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Subverting institutionalized education with free classes and radical organizing / by Chris Lee

What’s wrong with higher education today? First off, it’s expensive. Second, it’s not very fun. Lastly, it’s expensive, like wildly expensive, like reality-tv-prize-money expensive.

The average cost of four years tuition at a private college is about $125,000, which, to put things   into   perspective,   is

$25,000 more than what you would get for winning RuPaul’s Drag Race (minus the sickening supply of ColoRevolution cosmetics).

Most people living in Boston have likely faced the reality of higher education being more than just an apparatus for teaching and learning . . .

Corruption in the government does not occur in isolated events -- it’s systematic

Over the past month, the mainstream media industry has grown obsessed with covering a series of three “scandals” – one involving the IRS targeting tea party groups seeking tax-exempt status, one regarding the White House response to an attack on American diplomats in Benghazi, and the most troubling concerning the Department of Justice seizure of the phone records of almost 100         Associated         Press


In many of the conversations surrounding these “scandals,” critics are failing to acknowledge what is inherently problematic about the political ramifications of “scandals” -- a scandal suggests that corruption in the government occurs in isolated events, when in reality a multitude of corruptions continuously plague the government . . .

An interview with Jes Aurelius of Ascetic House / by Jenn Pelly

Noise cassettes, psychedelic chapbooks, and philosophical pamphlets-- these are Ascetic House's prayers for the minds of the imprisoned.

Since 2011 this intriguing Tempe, Arizona-based artists circle has catalogued local as well as global underground sound and art of an especially exciting strain. It has released experimental music tapes from the likes of Pigeon Religion, Marshstepper, and Foreplay; photocopied collections of prose and poetry baring such titles as "Towards Madness", "Mystical States", and "Desire"; hosted performance events and punk shows; and channeled a general aesthetic of cerebral occultish elegance.

Ascetic House have likened themselves to the radical 1960s Panic Movement or Sonic Arts Union. Even their webpage has got a silent, analog feel; there is no mail order. Its discography listing repurposes a biblical passage as art aphorism, making the grand divine suggestion that these offerings from the desert are sacred.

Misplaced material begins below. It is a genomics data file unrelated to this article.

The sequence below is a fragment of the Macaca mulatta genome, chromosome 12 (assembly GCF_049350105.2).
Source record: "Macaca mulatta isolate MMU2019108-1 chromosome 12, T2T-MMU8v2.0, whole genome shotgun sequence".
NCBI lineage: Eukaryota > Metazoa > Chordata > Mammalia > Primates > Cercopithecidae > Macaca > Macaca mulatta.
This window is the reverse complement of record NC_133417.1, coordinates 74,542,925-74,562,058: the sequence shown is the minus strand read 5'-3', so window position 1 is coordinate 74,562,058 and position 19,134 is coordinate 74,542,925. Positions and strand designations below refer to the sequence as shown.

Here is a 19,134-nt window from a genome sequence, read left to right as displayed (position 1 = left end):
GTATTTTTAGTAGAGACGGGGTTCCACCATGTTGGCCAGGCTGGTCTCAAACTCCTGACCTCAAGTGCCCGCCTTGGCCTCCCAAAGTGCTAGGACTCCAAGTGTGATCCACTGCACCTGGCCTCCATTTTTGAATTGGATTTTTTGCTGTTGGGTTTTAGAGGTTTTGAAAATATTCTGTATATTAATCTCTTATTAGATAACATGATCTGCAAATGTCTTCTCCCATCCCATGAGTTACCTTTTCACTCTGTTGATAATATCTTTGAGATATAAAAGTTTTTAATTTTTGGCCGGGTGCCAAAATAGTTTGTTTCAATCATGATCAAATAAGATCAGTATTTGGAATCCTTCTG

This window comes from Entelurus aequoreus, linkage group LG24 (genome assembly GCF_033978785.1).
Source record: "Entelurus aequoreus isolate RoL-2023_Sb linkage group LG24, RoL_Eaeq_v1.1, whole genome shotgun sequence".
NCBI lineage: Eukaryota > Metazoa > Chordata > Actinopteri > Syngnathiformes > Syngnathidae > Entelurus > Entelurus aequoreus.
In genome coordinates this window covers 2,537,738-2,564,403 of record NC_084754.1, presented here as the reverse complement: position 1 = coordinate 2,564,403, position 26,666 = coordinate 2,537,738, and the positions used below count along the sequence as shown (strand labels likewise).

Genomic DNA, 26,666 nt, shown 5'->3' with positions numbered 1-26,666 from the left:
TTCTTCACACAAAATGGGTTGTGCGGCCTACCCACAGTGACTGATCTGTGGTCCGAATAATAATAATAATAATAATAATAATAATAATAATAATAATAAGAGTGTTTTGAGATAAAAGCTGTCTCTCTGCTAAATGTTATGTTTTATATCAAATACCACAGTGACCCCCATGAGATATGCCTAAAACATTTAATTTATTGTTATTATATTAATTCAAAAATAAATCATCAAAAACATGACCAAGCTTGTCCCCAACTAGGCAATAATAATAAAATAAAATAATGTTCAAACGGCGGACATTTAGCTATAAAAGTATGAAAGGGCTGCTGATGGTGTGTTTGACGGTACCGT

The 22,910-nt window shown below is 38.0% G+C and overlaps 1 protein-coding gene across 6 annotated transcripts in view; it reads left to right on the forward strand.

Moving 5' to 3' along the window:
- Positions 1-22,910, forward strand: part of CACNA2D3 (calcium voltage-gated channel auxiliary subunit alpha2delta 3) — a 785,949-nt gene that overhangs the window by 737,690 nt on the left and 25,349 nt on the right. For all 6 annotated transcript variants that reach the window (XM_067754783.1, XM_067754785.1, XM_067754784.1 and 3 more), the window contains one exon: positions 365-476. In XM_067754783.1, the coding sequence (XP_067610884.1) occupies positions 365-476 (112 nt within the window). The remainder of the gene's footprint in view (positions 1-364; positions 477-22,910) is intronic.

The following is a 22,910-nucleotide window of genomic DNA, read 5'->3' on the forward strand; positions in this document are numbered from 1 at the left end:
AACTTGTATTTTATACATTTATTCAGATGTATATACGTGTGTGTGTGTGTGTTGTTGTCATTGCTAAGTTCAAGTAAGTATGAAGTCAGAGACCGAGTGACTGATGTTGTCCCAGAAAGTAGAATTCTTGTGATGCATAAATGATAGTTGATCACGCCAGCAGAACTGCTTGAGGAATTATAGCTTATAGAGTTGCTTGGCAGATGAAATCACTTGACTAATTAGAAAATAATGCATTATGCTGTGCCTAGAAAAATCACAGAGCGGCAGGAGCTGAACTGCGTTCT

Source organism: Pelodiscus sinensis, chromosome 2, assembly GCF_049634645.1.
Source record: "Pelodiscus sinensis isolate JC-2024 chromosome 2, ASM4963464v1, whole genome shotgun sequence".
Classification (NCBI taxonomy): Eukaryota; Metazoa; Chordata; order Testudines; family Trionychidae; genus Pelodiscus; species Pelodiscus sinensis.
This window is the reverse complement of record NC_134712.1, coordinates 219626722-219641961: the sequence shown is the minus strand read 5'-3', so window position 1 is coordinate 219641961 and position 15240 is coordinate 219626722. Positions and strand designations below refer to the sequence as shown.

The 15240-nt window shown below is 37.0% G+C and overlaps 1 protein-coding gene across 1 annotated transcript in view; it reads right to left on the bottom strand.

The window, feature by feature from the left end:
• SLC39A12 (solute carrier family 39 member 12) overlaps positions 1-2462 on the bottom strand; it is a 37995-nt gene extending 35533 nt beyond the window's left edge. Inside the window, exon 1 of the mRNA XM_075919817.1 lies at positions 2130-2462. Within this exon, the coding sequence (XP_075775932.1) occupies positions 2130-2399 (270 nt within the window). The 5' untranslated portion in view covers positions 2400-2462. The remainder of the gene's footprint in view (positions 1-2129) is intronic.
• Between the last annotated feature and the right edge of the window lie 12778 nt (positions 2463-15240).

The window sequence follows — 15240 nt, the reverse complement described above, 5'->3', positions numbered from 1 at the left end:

This month Ascetic House has launched its Prisoner Outreach Program, wherein they will send any release to any incarcerated person in the United States for free. The tapes will be made with prison-approved cassette materials-- screwless, and clear-- and their publications will be sent unfolded, without staples. This is a commendable project that not only emphasizes the necessity of free culture but fills a void most don't even see. The prison-conscious market for New Music is essentially nonexistent save for Top 40 rap (not a bad thing, but surely tiresome at a point).

As Ascetic House eloquently writes on its website:

The United States leads the world in the rare of incarcerating its own citizens. We imprison more of our own people than any other country on earth, including China, which has four times our population. Over two million people are currently locked up in the immense network of U.S. prisons and jails. Mass incarceration is the corrupt system’s best solution to the vast array of social problems that burden the poor, the disenfranchised and the marginalized among us. It is also the corrupt system’s best method of perpetuating itself, with the main focus of state policy being social control.

Jes Aurelius is a recent graduate of Arizona State University with degrees in Justice and Religious Studies. He is also a guitarist in the noirish desert punk five-piece Destruction Unit; member of electronic provocateurs Marshstepper; and a prolific participant in Ascetic House, having left a mark on at least 30 of its releases.

Please elaborate on what motivated the Prisoner Outreach . . .


Lost in Boston
by Mike Caulo

by Tim Manns
Everyday, all day.

Friends First,
Band Second
Surprise interview with Slutever after a surprise show.

by Peter Kadzis
Notes on the scandals.

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